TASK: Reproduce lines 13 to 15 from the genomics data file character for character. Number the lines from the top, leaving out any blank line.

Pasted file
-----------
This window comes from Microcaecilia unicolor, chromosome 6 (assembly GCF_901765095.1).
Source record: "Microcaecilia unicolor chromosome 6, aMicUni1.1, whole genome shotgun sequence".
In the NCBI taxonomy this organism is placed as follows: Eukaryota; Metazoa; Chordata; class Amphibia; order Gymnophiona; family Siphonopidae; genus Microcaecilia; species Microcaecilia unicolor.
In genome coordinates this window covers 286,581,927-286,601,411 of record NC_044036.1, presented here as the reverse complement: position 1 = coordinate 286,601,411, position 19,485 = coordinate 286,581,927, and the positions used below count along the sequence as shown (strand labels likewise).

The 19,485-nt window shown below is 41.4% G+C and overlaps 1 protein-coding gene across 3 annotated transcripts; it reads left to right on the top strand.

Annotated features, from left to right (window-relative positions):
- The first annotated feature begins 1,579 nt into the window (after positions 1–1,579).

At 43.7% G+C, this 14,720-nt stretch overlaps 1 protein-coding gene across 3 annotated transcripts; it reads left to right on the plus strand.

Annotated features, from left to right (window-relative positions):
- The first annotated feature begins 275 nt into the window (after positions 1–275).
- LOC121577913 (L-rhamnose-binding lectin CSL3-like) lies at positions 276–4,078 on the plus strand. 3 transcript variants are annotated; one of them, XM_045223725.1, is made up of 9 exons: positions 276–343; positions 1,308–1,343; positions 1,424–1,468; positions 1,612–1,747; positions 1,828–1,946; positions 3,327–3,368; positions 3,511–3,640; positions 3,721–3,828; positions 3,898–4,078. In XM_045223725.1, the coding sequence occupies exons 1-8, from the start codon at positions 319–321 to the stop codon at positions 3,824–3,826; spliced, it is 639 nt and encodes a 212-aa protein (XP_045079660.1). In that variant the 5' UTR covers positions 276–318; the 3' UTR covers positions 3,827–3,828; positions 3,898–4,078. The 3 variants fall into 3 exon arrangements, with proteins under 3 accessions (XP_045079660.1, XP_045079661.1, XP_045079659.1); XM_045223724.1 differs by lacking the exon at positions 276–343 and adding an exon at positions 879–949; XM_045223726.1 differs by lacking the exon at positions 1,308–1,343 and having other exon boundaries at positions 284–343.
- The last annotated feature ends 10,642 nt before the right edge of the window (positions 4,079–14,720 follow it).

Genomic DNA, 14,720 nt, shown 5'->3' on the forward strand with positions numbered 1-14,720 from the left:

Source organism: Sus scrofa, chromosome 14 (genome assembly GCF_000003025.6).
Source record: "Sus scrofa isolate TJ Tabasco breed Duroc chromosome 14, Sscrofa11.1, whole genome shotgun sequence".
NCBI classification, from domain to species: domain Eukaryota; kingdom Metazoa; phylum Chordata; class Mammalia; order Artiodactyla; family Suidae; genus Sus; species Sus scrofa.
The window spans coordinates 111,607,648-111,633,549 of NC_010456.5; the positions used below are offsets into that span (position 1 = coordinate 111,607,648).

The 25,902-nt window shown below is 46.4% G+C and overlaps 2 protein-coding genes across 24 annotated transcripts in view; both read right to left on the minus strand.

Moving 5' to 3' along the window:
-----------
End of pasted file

Genomic DNA, 14,720 nt, shown 5'->3' on the forward strand with positions numbered 1-14,720 from the left:

Source organism: Sus scrofa, chromosome 14 (genome assembly GCF_000003025.6).
Source record: "Sus scrofa isolate TJ Tabasco breed Duroc chromosome 14, Sscrofa11.1, whole genome shotgun sequence".